About herself and her kids: I’m a stay-home mom who has been running an online furniture store since August 2019 called chairs n decor, which also carries curated home decor pieces. My two boys are aged 4 and 6, and they’re very active, happy and easily self-entertained. Occasionally, they fight over toys and just about anything else.

COVI19 childcare home tips

About her concerns: My eldest is now in K2 and he’s entering Primary 1 next year. His lessons were disrupted due to the current situation and I’m worried about his academics because of how much stuff he’ll be missing and how he is going to keep up once he enters primary school.

It’s different for my younger son who’s still in nursery, so we’re still quite ‘relaxed’ about his learning at the moment. But he needs my attention quite frequently, so I’ve to divide it between him and his brother. Also, TVs and toys are a BIG distraction.

COVI19 childcare home tips

Childcare tips and strategies: Balance is the key. There’s time for learning and there’s time for play. Aside from TV/Netflix cartoon time, my husband and I also entertain our sons with hands-on activities, like Play-Doh modelling and baking sessions.

I try to make learning fun, so that they stay interested. Making sure they’re well-fed and well-rested also helps. Generally, I avoid teaching them when it’s near their usual naptime. Having quick breaks between teaching sessions is helpful too, because that maintains their short attention spans over a longer time.

COVI19 childcare home tips

How to juggle work and life at home: It’s a joint effort between me and my husband. He’s an essential worker, so he still has to go to work. But when he’s at home, he’ll help bathe our sons, feed them and assist with their school assignments. That frees up some time for me to rest, do the chores and/or tend to my online business.

Self-care advice: It’s important to have some time to yourself. Personally, I squeeze it in between my work, doing the chores and caring for the kids. Sometimes, it’s listening to my favourite music while cleaning, having a 5-minute break on the massage chair or even browsing Instagram and Facebook.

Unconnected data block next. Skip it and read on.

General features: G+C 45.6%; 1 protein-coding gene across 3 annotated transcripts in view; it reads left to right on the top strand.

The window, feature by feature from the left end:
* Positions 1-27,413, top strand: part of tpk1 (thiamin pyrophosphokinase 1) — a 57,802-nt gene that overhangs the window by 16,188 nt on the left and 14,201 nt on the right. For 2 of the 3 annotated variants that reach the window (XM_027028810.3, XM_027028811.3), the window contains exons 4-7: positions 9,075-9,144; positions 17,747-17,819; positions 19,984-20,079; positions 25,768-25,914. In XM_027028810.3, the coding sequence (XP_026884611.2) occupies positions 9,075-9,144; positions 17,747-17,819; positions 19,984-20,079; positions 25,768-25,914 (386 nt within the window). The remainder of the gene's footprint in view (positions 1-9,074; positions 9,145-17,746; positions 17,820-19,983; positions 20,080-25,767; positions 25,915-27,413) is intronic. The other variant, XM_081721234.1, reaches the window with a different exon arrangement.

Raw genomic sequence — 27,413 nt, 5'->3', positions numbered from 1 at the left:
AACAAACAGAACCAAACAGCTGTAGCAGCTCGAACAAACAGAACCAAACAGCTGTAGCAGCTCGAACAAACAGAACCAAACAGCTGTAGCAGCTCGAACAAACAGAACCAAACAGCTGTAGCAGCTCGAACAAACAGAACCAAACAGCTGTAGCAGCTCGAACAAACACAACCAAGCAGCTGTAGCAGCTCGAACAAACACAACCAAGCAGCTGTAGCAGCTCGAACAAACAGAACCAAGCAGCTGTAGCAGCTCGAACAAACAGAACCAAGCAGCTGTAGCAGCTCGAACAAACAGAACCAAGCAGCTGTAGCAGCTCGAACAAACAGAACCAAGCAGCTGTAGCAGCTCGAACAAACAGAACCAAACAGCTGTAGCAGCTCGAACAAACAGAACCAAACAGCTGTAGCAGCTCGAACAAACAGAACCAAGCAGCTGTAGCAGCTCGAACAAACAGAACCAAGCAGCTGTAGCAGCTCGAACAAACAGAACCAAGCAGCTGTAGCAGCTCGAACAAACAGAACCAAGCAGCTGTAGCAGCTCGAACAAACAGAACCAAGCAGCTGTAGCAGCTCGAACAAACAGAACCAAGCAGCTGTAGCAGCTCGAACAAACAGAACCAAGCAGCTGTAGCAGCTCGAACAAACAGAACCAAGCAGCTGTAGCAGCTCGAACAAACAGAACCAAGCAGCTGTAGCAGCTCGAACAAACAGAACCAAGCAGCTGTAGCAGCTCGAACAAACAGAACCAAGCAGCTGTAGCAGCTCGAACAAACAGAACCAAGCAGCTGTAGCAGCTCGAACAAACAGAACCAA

Christine – a secondary schoolteacher with over 4 years of experience

About herself: I’m Christine and I’m a secondary schoolteacher who mainly teaches Secondary 1 and 2 students, but I do have Secondary 3 and 4 kids under my charge too. I also have experience teaching younger children and toddlers as well.

Yishun Street 61 by Carpenters 匠

Interior Firm: Carpenters 匠

On challenges parents may face: I think that it can be tough for parents to adapt to the home-based schooling arrangement. But rather than seeing as a challenge, it’d be good if they could see it as an opportunity to better understand their children and to get a glimpse into their learning attitudes and habits.

For older children, interaction may be coupled with friction. Parents may also find out that their children are no angels when they are at home with them 24/7, but at the same time, it’s an opportunity to understand each other better.

Yishun Street 61 by Carpenters 匠

Interior Firm: Carpenters 匠

Childcare tips and strategies: A little patience can really go a long way. Be kind to yourself (as parents) and be kind to your children too. Everyone is in this together, not just for now, but also the future.

If you ever find yourself getting into an argument with your partner or children, take a step back (if possible) and be flexible when things don’t work out as intended. Also, take the time to find out your love language and that of your family members. This way, everyone can communicate with love. Hope this helps!


School isn't the only thing that's out...